Continuing leaks and contaminated sediment keep radiation levels high.
[…] New data presented at a conference held on 12–13 November at the University of Tokyo show that levels of radioactivity in the sea around the plant remain stable, rather than falling as expected. […]
The Fukushima disaster caused by far the largest discharge of radioactivity into the ocean ever seen. A new model presented by scientists from Woods Hole Oceanographic Institution in Massachusetts estimates that 16.2 petabecquerels (1015 becquerels) of radioactive caesium leaked from the plant — roughly the same amount that went into the atmosphere.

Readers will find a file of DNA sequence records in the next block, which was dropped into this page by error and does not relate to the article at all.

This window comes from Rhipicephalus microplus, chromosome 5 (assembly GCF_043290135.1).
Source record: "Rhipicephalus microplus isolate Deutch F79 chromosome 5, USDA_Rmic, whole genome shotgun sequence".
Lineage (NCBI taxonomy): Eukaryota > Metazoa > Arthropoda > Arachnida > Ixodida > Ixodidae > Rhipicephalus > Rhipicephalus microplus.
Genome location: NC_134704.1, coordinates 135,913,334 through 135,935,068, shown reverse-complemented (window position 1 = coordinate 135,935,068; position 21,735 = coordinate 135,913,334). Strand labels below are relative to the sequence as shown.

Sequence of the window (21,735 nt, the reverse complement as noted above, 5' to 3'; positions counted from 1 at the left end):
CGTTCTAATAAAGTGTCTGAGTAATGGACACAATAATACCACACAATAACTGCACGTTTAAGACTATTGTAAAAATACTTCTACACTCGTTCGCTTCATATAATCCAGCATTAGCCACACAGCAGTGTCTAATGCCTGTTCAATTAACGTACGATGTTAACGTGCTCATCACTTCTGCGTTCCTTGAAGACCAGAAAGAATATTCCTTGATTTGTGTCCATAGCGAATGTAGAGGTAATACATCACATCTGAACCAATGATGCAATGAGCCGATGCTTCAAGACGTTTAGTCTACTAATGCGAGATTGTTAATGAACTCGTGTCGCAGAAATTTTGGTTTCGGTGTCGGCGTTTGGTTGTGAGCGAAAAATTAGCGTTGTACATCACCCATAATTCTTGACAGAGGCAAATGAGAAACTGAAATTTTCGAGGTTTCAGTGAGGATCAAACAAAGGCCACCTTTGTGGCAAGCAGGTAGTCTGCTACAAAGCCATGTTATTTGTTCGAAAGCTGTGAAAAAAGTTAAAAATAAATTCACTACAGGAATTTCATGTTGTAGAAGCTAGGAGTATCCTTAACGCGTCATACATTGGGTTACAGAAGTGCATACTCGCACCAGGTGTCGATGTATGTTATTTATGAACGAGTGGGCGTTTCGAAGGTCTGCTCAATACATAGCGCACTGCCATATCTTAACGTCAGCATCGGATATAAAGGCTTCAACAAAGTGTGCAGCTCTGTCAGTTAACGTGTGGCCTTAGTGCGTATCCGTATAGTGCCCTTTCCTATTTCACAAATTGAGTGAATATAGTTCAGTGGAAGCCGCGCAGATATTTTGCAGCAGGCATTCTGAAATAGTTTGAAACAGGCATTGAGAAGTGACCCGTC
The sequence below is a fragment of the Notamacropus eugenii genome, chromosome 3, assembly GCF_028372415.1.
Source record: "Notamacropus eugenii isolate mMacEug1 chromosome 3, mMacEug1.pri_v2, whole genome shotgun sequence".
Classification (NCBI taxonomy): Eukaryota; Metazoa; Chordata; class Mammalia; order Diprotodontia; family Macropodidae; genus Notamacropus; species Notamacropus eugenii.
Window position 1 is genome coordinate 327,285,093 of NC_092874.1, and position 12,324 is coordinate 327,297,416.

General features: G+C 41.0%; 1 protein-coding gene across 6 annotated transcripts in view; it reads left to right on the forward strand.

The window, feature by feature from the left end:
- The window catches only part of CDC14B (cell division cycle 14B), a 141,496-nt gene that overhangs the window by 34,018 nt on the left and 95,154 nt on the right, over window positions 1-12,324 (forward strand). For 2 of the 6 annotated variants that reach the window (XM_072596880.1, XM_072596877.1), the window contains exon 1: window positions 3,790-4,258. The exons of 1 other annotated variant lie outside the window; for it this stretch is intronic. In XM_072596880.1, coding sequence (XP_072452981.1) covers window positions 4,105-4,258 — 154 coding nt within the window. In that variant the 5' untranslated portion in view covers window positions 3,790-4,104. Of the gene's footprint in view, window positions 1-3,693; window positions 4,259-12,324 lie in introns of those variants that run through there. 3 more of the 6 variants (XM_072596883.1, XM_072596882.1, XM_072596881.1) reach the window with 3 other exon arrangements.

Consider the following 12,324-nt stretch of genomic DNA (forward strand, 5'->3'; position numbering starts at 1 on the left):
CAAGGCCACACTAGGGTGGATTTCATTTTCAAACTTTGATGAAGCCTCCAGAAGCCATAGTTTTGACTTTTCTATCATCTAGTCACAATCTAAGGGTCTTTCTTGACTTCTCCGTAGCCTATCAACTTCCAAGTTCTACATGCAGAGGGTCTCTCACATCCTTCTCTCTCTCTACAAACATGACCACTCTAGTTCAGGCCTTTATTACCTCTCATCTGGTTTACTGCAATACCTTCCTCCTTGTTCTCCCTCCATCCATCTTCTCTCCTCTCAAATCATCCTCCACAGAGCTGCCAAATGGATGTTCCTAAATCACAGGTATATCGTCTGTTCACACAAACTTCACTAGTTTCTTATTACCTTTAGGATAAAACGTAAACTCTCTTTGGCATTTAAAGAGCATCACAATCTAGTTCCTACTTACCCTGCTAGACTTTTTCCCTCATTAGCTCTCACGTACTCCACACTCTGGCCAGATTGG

[…] in the region of the ocean near the plant, levels of caesium-137 have remained fixed at around 1,000 becquerels, a relatively high level compared to the natural background. […]
Researchers at the conference are convinced that something is preventing the radiation levels from dropping. “There must be a source,” says Scott Fowler, an oceanographer at Stony Brook University in New York.
In fact, a fresh analysis by oceanographer Jota Kanda at the Tokyo University of Marine Science [estimates] the plant itself is leaking around 0.3 terabecquerels [0.3 trillion becquerels] per month […]